AS and A-level Computer Science

 The AQA A-Level Computer Science course (7516, 7517) provides students with an understanding of the fundamental principles of computer science and how computer programs work in a range of contexts. 

The course is divided into several key areas:

1. **Fundamentals of programming:** This introduces students to the basic concepts of programming, including data structures, algorithms, and object-oriented programming.

2. **Fundamentals of data representation:** Here, students learn about how data is represented and manipulated in computer systems.

3. **Systems Development Life Cycle (SDLC):** This module covers the phases of the SDLC, including analysis, design, development, testing, and evaluation.

4. **Theory of Computation:** This section explores the fundamental theory of computation, including finite state machines and Turing machines.

5. **Fundamentals of computer systems:** This unit provides an understanding of hardware, software, and the role of operating systems.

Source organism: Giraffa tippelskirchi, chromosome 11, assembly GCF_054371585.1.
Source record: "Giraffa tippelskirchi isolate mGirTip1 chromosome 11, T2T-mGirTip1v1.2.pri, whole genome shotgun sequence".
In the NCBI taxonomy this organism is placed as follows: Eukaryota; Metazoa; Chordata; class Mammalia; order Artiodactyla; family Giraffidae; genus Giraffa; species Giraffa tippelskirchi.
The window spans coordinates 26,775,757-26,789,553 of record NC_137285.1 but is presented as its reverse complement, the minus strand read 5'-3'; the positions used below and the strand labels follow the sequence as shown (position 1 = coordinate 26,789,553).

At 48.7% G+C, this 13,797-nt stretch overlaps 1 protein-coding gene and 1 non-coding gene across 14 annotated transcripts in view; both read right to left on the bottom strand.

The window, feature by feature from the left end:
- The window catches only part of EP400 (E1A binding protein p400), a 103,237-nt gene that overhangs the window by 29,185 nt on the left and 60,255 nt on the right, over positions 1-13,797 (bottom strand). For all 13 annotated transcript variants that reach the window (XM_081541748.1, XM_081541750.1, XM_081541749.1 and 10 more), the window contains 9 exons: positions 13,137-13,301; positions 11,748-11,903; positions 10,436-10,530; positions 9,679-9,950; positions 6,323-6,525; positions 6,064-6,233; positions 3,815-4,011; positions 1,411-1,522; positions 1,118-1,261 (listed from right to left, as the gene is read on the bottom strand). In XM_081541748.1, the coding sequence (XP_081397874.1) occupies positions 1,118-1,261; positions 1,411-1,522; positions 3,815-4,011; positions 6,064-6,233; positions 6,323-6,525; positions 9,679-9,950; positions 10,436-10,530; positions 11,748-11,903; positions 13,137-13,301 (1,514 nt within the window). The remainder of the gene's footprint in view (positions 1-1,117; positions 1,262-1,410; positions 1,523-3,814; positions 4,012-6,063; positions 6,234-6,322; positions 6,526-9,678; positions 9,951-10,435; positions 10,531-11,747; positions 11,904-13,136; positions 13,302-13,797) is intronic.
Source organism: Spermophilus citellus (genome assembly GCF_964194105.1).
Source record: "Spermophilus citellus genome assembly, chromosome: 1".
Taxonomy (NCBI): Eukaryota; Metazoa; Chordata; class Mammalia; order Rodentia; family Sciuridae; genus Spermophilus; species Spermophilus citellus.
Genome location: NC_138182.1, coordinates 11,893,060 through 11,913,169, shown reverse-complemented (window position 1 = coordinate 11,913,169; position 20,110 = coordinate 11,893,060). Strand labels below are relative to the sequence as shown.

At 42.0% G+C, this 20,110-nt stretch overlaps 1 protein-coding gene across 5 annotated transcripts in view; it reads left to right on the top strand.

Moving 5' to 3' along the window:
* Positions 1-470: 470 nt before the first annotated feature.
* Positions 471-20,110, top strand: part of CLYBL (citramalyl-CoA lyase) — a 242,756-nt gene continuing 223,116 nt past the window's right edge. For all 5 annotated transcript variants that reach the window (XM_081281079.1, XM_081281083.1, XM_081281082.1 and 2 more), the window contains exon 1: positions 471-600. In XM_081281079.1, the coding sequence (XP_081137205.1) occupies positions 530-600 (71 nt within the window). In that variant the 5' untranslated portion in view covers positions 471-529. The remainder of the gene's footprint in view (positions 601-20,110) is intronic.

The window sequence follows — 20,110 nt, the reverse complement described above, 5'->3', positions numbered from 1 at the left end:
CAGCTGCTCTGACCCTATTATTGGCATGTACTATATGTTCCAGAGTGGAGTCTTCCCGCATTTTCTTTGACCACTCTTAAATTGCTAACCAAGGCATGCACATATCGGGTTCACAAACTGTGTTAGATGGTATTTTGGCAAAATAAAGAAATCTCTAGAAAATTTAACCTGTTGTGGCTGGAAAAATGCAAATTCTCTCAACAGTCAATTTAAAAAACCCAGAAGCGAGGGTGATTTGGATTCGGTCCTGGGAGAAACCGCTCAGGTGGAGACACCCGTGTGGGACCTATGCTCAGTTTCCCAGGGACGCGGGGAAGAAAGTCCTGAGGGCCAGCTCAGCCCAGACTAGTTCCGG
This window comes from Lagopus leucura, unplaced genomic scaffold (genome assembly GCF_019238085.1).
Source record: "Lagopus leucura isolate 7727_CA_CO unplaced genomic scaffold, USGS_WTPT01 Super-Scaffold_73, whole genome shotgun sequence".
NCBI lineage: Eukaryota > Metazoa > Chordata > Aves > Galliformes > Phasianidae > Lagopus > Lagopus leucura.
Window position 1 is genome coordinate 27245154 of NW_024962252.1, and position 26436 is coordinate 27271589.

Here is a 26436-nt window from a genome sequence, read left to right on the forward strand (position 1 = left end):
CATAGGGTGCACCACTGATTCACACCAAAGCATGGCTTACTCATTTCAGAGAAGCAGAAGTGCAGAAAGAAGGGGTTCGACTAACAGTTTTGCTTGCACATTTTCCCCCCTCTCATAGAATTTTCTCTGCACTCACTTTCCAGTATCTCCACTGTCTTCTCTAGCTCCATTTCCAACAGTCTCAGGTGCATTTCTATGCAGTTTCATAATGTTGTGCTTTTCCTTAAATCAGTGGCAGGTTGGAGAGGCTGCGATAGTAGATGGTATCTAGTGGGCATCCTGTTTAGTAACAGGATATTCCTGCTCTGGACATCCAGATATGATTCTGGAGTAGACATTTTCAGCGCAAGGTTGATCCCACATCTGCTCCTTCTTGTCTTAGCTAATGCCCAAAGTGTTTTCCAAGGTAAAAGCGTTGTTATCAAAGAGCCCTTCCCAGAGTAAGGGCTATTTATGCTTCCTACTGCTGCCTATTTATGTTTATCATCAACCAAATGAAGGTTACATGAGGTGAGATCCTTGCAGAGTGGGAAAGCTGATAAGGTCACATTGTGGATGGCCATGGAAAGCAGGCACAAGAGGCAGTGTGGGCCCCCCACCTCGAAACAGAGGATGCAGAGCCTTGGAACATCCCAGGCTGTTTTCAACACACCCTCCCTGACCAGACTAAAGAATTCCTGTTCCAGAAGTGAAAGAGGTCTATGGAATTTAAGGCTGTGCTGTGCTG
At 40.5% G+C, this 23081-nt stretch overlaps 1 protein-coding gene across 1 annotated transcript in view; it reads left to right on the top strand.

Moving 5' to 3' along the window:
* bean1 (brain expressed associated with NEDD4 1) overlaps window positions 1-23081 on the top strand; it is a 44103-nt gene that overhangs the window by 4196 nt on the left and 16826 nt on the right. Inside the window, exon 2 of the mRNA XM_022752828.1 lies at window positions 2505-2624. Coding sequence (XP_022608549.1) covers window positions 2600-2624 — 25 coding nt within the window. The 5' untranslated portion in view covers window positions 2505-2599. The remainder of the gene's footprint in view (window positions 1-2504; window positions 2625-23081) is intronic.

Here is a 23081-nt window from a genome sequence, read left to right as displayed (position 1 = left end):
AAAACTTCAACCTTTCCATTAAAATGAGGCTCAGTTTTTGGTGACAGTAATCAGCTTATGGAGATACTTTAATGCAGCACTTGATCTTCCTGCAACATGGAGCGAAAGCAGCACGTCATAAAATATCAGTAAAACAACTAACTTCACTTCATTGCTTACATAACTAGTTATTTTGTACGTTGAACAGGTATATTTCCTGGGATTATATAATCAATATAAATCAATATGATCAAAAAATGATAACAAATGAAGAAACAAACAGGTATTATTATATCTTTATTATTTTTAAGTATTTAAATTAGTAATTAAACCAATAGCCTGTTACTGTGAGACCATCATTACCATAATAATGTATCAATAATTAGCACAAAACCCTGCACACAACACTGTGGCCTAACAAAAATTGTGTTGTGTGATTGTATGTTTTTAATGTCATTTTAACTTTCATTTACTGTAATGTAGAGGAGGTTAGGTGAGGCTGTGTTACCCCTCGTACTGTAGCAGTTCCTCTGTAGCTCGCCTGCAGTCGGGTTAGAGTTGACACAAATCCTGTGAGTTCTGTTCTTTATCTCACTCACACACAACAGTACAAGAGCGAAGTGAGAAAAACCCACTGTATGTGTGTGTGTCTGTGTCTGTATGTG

6. **Fundamentals of data structures:** Here, students learn about different types of data structures, such as arrays, stacks, queues, and linked lists.

7. **Fundamentals of algorithms:** This section explores how to design and analyze algorithms to solve problems.

8. **Legal, moral, cultural, and ethical issues:** This module covers the societal and ethical considerations relevant to computer science.

The AQA A-Level Computer Science course also requires students to undertake a programming project. This provides an opportunity for students to demonstrate their ability to use the knowledge and skills gained in the course to solve or investigate a practical problem.

Assessment for this course is typically through two written exams:

1. **Paper 1: This paper covers the theory of Computer Systems,** including the fundamentals of programming, data structures, algorithms, and the theory of computation. This is a written exam, typically 2.5 hours long, and makes up 40% of the A-level.

2. **Paper 2: This paper is based on Algorithms and Programming,** including elements of computational thinking. This is a written exam, usually around 2.5 hours, contributing 40% of the A-level.

3. **Non-exam assessment: The Programming Project** is the application of knowledge and skills to solve or investigate a problem. This makes up the remaining 20% of the A-level. Students will be expected to analyze, design, develop, test, evaluate and document a program written in a suitable programming language.

Please note, the course structure, assessment methods, and content might have changed after my last update in 2021. Always check the most recent course details from the AQA's official website or your educational institution.